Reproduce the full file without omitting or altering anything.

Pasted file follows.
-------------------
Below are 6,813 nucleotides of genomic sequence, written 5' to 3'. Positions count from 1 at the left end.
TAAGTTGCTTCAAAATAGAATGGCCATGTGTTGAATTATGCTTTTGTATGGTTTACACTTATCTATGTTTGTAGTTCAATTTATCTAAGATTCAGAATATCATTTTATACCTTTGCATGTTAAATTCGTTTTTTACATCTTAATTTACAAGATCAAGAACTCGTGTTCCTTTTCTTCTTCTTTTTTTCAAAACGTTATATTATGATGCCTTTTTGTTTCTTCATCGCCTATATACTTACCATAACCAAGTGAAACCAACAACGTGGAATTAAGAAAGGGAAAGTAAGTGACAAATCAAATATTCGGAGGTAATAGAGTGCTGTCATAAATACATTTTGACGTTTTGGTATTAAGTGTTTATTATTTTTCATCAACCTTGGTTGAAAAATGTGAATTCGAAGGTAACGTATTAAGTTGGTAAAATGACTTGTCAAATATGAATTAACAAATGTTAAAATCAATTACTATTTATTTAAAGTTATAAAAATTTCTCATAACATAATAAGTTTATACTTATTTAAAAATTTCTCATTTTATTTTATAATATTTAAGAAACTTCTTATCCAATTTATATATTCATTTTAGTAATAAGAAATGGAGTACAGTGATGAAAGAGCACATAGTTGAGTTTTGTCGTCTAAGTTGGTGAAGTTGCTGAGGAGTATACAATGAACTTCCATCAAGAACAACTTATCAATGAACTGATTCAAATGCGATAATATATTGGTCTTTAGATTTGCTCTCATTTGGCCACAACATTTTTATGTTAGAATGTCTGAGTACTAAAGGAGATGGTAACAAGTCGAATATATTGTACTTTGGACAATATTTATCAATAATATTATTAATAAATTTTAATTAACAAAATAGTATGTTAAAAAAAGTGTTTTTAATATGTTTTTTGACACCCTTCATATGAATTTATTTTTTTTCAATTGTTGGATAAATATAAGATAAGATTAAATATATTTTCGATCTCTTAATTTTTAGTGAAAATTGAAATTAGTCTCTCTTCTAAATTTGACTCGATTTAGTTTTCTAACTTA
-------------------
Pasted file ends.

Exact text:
Below are 6,813 nucleotides of genomic sequence, written 5' to 3'. Positions count from 1 at the left end.
TAAGTTGCTTCAAAATAGAATGGCCATGTGTTGAATTATGCTTTTGTATGGTTTACACTTATCTATGTTTGTAGTTCAATTTATCTAAGATTCAGAATATCATTTTATACCTTTGCATGTTAAATTCGTTTTTTACATCTTAATTTACAAGATCAAGAACTCGTGTTCCTTTTCTTCTTCTTTTTTTCAAAACGTTATATTATGATGCCTTTTTGTTTCTTCATCGCCTATATACTTACCATAACCAAGTGAAACCAACAACGTGGAATTAAGAAAGGGAAAGTAAGTGACAAATCAAATATTCGGAGGTAATAGAGTGCTGTCATAAATACATTTTGACGTTTTGGTATTAAGTGTTTATTATTTTTCATCAACCTTGGTTGAAAAATGTGAATTCGAAGGTAACGTATTAAGTTGGTAAAATGACTTGTCAAATATGAATTAACAAATGTTAAAATCAATTACTATTTATTTAAAGTTATAAAAATTTCTCATAACATAATAAGTTTATACTTATTTAAAAATTTCTCATTTTATTTTATAATATTTAAGAAACTTCTTATCCAATTTATATATTCATTTTAGTAATAAGAAATGGAGTACAGTGATGAAAGAGCACATAGTTGAGTTTTGTCGTCTAAGTTGGTGAAGTTGCTGAGGAGTATACAATGAACTTCCATCAAGAACAACTTATCAATGAACTGATTCAAATGCGATAATATATTGGTCTTTAGATTTGCTCTCATTTGGCCACAACATTTTTATGTTAGAATGTCTGAGTACTAAAGGAGATGGTAACAAGTCGAATATATTGTACTTTGGACAATATTTATCAATAATATTATTAATAAATTTTAATTAACAAAATAGTATGTTAAAAAAAGTGTTTTTAATATGTTTTTTGACACCCTTCATATGAATTTATTTTTTTTCAATTGTTGGATAAATATAAGATAAGATTAAATATATTTTCGATCTCTTAATTTTTAGTGAAAATTGAAATTAGTCTCTCTTCTAAATTTGACTCGATTTAGTTTTCTAACTTA